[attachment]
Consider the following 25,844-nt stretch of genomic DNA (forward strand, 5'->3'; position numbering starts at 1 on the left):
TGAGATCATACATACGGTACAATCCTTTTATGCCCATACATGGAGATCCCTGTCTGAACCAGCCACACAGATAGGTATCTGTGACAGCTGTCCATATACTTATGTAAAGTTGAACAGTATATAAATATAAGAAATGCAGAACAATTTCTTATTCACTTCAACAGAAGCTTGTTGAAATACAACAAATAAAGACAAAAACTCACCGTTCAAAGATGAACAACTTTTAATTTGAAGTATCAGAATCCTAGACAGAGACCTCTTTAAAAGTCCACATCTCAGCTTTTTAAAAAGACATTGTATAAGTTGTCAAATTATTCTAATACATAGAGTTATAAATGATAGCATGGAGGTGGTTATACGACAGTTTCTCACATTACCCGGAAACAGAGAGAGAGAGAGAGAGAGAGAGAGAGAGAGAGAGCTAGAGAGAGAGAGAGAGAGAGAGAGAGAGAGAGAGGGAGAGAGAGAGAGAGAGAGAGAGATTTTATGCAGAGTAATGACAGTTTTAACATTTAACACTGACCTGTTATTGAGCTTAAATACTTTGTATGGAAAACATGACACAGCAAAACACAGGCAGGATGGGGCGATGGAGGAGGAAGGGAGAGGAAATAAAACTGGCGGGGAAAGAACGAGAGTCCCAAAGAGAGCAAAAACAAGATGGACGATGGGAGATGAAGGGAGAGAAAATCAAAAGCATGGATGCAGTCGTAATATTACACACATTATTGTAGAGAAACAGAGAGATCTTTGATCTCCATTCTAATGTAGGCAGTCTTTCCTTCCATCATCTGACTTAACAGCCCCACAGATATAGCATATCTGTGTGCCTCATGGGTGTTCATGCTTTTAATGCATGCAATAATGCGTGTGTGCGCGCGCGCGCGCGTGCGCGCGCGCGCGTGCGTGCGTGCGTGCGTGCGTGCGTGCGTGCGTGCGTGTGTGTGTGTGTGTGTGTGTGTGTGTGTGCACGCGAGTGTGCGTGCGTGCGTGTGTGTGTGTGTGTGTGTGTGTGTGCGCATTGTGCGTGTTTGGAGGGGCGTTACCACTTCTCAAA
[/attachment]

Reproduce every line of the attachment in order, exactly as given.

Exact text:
Consider the following 25,844-nt stretch of genomic DNA (forward strand, 5'->3'; position numbering starts at 1 on the left):
TGAGATCATACATACGGTACAATCCTTTTATGCCCATACATGGAGATCCCTGTCTGAACCAGCCACACAGATAGGTATCTGTGACAGCTGTCCATATACTTATGTAAAGTTGAACAGTATATAAATATAAGAAATGCAGAACAATTTCTTATTCACTTCAACAGAAGCTTGTTGAAATACAACAAATAAAGACAAAAACTCACCGTTCAAAGATGAACAACTTTTAATTTGAAGTATCAGAATCCTAGACAGAGACCTCTTTAAAAGTCCACATCTCAGCTTTTTAAAAAGACATTGTATAAGTTGTCAAATTATTCTAATACATAGAGTTATAAATGATAGCATGGAGGTGGTTATACGACAGTTTCTCACATTACCCGGAAACAGAGAGAGAGAGAGAGAGAGAGAGAGAGAGAGAGAGCTAGAGAGAGAGAGAGAGAGAGAGAGAGAGAGAGAGGGAGAGAGAGAGAGAGAGAGAGAGATTTTATGCAGAGTAATGACAGTTTTAACATTTAACACTGACCTGTTATTGAGCTTAAATACTTTGTATGGAAAACATGACACAGCAAAACACAGGCAGGATGGGGCGATGGAGGAGGAAGGGAGAGGAAATAAAACTGGCGGGGAAAGAACGAGAGTCCCAAAGAGAGCAAAAACAAGATGGACGATGGGAGATGAAGGGAGAGAAAATCAAAAGCATGGATGCAGTCGTAATATTACACACATTATTGTAGAGAAACAGAGAGATCTTTGATCTCCATTCTAATGTAGGCAGTCTTTCCTTCCATCATCTGACTTAACAGCCCCACAGATATAGCATATCTGTGTGCCTCATGGGTGTTCATGCTTTTAATGCATGCAATAATGCGTGTGTGCGCGCGCGCGCGCGTGCGCGCGCGCGCGTGCGTGCGTGCGTGCGTGCGTGCGTGCGTGCGTGCGTGTGTGTGTGTGTGTGTGTGTGTGTGTGTGCACGCGAGTGTGCGTGCGTGCGTGTGTGTGTGTGTGTGTGTGTGTGTGCGCATTGTGCGTGTTTGGAGGGGCGTTACCACTTCTCAAA